UN conference hails Natura 2000 the world's most ambitious nature protection system
Merkel at CBD COP9: Germany committed to Natura 2000
Bonn/Brussels May 29, 2008 – Today at the 9th Conference of the Parties to the UN Convention on Biological Diversity (CBD) in Bonn (Germany), special attention was paid to the Natura 2000 network, one of the greatest achievements of EU environmental policy. This network of more than 26,000 protected areas is Europe’s main contribution to the CBD’s efforts to halt global loss of biodiversity. Speaking in front of government and NGO representatives from around the world, Ahmed Djoghlaf, the Executive Secretary of the CBD, EU Environment Commissioner Stavros Dimas and the Ministers of Environment of Slovenia and Germany stressed the unprecedented scale, the importance, but also the challenges of implementing Natura 2000, especially in a densely populated continent like Europe.
Although not fully implemented yet, Natura 2000 has already helped to slow down or even reverse the decline of certain bird species. At the same time it preserves Europe’s most characteristic landscapes and stabilises ecosystems. Human well-being and all economic development depend on a healthy environment. In times of climate change with more and more floods and droughts the “buffer” provided by natural areas is more important than ever.
Nevertheless, the overall loss of biodiversity continues in Europe. This is partly because of unsustainable EU policies like on agriculture or fisheries, but also because Natura 2000 still lacks adequate financing and proper implementation on the ground.
Recent doubts about Germany’s commitment to Natura 2000 were dispelled by Chancellor Angela Merkel in a speech at CBD COP9 on Wednesday: “We need to build on our previous efforts to implement Natura 2000, to achieve our ambitious European target to stop the decline of biodiversity by 2010”. This was highly welcomed by BirdLife and its German Partner NABU.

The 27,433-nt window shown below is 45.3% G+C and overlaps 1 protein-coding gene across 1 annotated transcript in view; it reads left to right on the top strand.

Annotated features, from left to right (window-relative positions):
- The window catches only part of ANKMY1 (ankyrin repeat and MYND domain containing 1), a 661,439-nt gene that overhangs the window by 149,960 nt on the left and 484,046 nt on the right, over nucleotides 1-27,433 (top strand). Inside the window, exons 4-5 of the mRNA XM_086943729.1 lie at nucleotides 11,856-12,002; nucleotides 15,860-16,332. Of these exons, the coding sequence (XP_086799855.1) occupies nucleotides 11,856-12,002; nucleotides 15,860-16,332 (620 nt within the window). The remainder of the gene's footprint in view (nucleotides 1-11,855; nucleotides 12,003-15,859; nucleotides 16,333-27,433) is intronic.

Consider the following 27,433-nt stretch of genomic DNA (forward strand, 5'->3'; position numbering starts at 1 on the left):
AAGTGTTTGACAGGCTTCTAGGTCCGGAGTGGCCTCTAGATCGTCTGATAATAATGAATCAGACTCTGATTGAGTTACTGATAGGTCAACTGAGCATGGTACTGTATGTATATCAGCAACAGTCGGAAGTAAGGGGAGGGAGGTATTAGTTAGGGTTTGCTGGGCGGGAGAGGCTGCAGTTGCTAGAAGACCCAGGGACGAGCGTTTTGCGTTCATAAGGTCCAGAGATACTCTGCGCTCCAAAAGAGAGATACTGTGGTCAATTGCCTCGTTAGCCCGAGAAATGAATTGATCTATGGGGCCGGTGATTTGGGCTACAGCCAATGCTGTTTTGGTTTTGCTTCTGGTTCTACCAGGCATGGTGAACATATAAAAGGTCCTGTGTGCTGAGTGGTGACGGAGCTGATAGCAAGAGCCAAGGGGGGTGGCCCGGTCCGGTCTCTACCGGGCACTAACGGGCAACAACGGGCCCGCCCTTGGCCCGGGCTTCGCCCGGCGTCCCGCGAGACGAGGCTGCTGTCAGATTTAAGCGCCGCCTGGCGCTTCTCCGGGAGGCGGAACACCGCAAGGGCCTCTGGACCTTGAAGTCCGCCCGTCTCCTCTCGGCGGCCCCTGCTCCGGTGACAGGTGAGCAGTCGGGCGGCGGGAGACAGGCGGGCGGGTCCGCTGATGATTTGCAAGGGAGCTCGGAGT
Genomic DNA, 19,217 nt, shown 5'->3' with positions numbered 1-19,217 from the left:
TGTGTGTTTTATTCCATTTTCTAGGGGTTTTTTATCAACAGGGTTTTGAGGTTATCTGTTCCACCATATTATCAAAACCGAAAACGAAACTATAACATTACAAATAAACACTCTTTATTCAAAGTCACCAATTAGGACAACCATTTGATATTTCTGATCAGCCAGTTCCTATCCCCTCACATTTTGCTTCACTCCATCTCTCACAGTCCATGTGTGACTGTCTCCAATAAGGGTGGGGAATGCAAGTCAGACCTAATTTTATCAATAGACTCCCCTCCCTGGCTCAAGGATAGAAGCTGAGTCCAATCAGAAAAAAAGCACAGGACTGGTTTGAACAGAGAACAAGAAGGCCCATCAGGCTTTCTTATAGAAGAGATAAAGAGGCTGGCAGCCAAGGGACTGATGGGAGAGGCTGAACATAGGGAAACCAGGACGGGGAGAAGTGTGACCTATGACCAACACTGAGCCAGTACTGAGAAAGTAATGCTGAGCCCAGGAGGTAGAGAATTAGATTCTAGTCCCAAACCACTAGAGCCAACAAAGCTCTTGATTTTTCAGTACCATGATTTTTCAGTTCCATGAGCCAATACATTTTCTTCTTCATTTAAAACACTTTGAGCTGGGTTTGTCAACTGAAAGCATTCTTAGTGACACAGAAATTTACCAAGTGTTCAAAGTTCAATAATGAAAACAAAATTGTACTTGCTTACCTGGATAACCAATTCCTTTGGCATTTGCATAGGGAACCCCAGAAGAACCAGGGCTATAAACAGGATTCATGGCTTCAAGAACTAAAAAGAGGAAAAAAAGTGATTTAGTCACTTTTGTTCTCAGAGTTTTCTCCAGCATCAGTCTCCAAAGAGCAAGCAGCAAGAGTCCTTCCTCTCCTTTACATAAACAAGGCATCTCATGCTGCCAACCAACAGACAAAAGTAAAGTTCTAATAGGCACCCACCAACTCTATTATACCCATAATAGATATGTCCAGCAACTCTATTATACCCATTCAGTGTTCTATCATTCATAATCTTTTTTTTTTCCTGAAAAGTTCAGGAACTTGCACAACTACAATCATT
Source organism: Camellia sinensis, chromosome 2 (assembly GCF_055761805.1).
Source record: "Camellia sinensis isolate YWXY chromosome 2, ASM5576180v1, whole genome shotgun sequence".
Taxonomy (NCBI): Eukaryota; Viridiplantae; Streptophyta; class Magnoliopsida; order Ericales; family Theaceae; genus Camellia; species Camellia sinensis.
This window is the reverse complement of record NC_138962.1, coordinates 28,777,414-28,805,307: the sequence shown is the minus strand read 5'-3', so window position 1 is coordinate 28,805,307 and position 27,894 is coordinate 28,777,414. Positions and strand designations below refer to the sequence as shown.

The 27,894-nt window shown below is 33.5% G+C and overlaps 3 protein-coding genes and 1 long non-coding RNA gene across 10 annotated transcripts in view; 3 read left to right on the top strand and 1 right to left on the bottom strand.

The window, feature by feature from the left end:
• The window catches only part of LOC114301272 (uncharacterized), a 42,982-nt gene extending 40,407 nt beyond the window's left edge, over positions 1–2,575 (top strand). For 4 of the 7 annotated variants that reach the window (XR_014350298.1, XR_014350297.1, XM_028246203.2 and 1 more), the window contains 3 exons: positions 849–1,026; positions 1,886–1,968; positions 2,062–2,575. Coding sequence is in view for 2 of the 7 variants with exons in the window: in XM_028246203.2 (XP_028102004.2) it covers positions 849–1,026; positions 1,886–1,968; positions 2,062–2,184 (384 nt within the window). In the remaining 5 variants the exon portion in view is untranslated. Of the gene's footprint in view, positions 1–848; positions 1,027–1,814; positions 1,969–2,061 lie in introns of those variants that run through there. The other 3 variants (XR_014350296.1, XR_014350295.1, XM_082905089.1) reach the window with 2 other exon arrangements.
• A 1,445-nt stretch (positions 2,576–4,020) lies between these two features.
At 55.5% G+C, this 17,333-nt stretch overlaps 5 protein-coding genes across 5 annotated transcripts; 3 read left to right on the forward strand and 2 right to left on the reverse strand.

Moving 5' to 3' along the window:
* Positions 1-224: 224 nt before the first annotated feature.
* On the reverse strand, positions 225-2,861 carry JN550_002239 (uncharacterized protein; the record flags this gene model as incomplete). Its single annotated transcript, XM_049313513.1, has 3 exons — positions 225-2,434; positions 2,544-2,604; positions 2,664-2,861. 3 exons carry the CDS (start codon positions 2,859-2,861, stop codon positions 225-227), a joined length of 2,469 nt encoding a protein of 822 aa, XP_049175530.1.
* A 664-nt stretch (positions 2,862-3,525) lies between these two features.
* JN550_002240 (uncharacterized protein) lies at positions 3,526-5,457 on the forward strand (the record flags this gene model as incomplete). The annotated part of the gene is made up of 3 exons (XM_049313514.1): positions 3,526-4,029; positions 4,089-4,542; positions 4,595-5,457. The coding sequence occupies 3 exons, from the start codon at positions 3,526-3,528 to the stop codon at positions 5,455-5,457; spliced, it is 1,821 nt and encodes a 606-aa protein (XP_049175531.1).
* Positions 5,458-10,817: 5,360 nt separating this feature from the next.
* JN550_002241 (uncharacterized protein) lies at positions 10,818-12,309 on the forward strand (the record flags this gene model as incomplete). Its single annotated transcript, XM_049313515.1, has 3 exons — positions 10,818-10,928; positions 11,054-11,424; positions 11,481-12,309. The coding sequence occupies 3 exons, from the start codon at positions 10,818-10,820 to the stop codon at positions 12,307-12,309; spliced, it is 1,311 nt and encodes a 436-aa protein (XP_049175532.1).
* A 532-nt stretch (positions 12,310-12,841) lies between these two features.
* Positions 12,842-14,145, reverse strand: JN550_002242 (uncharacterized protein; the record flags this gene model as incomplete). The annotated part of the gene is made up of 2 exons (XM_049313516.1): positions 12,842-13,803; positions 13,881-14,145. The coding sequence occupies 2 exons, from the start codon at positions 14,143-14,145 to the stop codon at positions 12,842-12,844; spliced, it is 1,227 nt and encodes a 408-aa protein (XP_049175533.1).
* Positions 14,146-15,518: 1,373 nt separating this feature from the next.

Last year, some German regions had asked for a weakening of biodiversity protection rules in the EU.
"If we miss the EU target of stopping the loss of biodiversity in Europe by 2010, even more ambitious measures will be needed" —Dr Clairie Papazoglou, Regional Director of BirdLife International, European Division
“Unfortunately there are still people around who complain about Natura 2000 and who believe economic profit can be made on the expenses of the environment. This is the thinking of the past.” said Dr. Clairie Papazoglou, Regional Director of the European Division at BirdLife International in Brussels. “Natura 2000 is not about excluding people – on the contrary, sustainable economic activities are encouraged and necessary in many of these areas.”
“However, If we miss the EU target of stopping the loss of biodiversity in Europe by 2010, even more ambitious measures will be needed,” stressed Papazoglou.
The economic value of ecosystems and biodiversity is increasingly in the focus of the international debate. In a recent Eurobarometer poll, 75% of the citizens surveyed agreed that Europe’s economy will be poorer as a result of biodiversity loss.
This was also strongly stressed at the Bonn Conference where the preliminary findings of the study “The Economics of Ecosystems and Biodiversity” were presented today. According to the findings, summarized in this report, the direct economic benefits generated by the worlds’ protected areas are worth more than $US 5,000 billion annually. The report clearly indicates that it is much cheaper to address ecosystem breakdown now, than in the future, when economic losses will have piled up. BirdLife hopes that this study, lead by the renowned economist Pavan Sukhdev, will have a similar “wake-up effect” as the famous “Stern” report had on the issue of climate change.